Biblicism. “I know my Bible inside and out, but I do not let it master me. I have reduced the gospel to a mastery of biblical content and theology, so I am intolerant and critical of those with lesser knowledge.”

Therapism. “I talk a lot about the hurting people in our congregation, and how Christ is the only answer for their hurt. Yet even without realizing it, I have made Christ more Therapist than Savior. I view hurt as a greater problem than sin—and I subtly shift my greatest need from my moral failure to my unmet needs.”

Social-ism. “The deep fellowship and friendships I find at church have become their own idol. The body of Christ has replaced Christ himself, and the gospel is reduced to a network of fulfilling Christian relationships.”

Oh, how subtle a shift it is from looking unto Jesus (worshipfully, etc) to embracing a counterfeit gospel.

CENTER: Of Gospel?

Recently came across the following list (go here); things that are NOT the center of the Gospel, yet are too often thought to be so.  I would add one more (perhaps its implied in the list): #56: The center is YOU!  Unfortunately, it isn’t all that uncommon to find folks who think the Gospel’s center is themselves (a.k.a. ‘My personal testimony’, etc.).

A shift from the True Center to a false center is hazardous to the well-being of both the Church and Christian.  Whatever supplants Christ’s person and work from the center becomes a so-called Gospel.  The implications of this idolatrous orbit around something other than Christ can be far-reaching, again, in the life of both the Church and Christian, and seemingly impossible to set right particularly if things have long centered on someone or something other than Jesus (incarnated, crucified, buried, risen, and ascended).  Fact is, the Gospel alone contains the truth and power to dislodge false-centers.

1. The center is what you do for society

2. The center is accepting all people through love

3. The center is the transformation of society so that we will we all live in peace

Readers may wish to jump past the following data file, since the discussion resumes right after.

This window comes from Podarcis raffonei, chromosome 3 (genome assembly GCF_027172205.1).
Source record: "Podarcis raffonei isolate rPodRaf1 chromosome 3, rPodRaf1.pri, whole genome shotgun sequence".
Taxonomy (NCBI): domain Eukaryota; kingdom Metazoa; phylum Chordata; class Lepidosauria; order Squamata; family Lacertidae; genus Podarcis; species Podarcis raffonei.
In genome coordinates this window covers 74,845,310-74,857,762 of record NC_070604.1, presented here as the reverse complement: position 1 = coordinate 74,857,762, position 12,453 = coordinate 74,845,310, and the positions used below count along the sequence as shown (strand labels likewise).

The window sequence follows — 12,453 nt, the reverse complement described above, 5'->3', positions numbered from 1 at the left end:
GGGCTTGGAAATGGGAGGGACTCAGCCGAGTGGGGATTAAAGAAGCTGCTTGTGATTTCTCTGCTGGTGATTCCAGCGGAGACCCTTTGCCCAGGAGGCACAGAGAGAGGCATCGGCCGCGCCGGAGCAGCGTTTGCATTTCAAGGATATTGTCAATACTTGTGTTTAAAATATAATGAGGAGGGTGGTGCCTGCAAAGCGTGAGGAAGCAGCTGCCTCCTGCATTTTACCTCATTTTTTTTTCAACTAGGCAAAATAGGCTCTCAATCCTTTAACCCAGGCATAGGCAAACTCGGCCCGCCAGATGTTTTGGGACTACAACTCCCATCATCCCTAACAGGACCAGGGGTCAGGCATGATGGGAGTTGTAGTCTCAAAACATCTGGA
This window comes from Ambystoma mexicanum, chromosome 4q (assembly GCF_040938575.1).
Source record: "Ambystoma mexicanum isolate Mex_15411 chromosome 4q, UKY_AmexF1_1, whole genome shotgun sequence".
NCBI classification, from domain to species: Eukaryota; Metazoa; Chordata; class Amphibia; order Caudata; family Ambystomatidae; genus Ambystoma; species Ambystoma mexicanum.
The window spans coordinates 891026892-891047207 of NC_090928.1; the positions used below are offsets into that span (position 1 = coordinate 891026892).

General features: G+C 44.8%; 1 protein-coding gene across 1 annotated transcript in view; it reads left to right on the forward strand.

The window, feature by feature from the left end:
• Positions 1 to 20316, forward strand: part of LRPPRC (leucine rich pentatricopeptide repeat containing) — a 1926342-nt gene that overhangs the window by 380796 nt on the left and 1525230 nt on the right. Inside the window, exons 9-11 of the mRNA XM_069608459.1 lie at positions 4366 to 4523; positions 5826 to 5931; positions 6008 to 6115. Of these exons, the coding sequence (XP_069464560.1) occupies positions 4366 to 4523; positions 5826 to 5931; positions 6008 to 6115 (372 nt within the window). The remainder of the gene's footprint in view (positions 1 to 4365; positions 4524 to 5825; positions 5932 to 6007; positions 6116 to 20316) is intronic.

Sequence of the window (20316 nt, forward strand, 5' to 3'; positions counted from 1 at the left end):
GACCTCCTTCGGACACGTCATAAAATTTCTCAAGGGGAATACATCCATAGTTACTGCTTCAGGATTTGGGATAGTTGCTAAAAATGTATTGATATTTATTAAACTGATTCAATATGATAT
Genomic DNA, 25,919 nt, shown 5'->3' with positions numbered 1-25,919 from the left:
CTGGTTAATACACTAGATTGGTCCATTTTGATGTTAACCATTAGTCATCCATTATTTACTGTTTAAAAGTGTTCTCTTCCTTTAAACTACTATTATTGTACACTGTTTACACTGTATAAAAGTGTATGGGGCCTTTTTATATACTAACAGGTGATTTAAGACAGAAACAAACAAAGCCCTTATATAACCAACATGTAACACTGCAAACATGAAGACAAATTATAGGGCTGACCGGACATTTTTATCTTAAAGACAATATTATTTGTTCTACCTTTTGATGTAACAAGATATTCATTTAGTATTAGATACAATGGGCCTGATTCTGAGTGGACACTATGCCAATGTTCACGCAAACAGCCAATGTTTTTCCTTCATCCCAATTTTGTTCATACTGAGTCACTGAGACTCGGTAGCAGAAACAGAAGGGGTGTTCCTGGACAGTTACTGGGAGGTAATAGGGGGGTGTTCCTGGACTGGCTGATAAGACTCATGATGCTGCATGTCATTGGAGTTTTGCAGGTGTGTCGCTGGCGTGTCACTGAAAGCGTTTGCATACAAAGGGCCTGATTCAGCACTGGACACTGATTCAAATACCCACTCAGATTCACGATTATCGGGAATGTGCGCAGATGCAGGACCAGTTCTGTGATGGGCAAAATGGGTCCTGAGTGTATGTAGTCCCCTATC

4. The center is separating ourselves from the sinful world

5. The center is about pointing out the sins of society

6. The center is about not pointing out the sins of society

7. The center is about maintaining the biblical view of the nuclear family

8. The center is about the sanctity of life and abortion

9. The center is about gender issues

10.  The center is political, voting Republican or Democratic, or not voting at all

11.  The center is social justice

12.  The center is being a good person

13.  The center is your devotion and piety

14.  The center is obeying the 10 commandments, and obeying the moral law of God

15.  The center is helping the church grow numerically

16.  The center is finding out new ways to help the church grow numerically

17.  The center is finding out works in the business world and bring into the church

18.  The center is finding out your generation’s needs, and give it to them in the name of Jesus

19.  The center is finding out what your culture needs, and give it to them in the name of Jesus

20.  The center is getting people involved in the church

21.  The center is about worshipping God

22.  The center is about contextualizing worship to each generation and culture, often through music

23.  The center is in political involvement to transform the values of society

24.  The center is studying the Bible

25.  The center is studying the commandments in the Bible so that we can figure out what we need to do in every situation in life

26.  The center is a literal hermeneutic

27.  The center is giving good exegetically sound sermons that help people understand God

28.  The center is giving encouraging sermons that cause people to action

29.  The center is giving encouraging sermons that are not over judgmental in tone

30.  The center is giving sermons that give insight and understanding in ways never realized by the audience

31.  The center is giving sermons that warn people about the judgment of hell to come

32.  The center is getting a top-notch preacher at your church

33.  The center is how to write exegetically sound and convincing papers on the problem passages in the Bible

34.  The center is the nature of God as Creator

35.  The center is a biblical worldview

36.  The center is having faith so that God will bless you materially and physically in this life

37.  The center is faith in the general attributes of God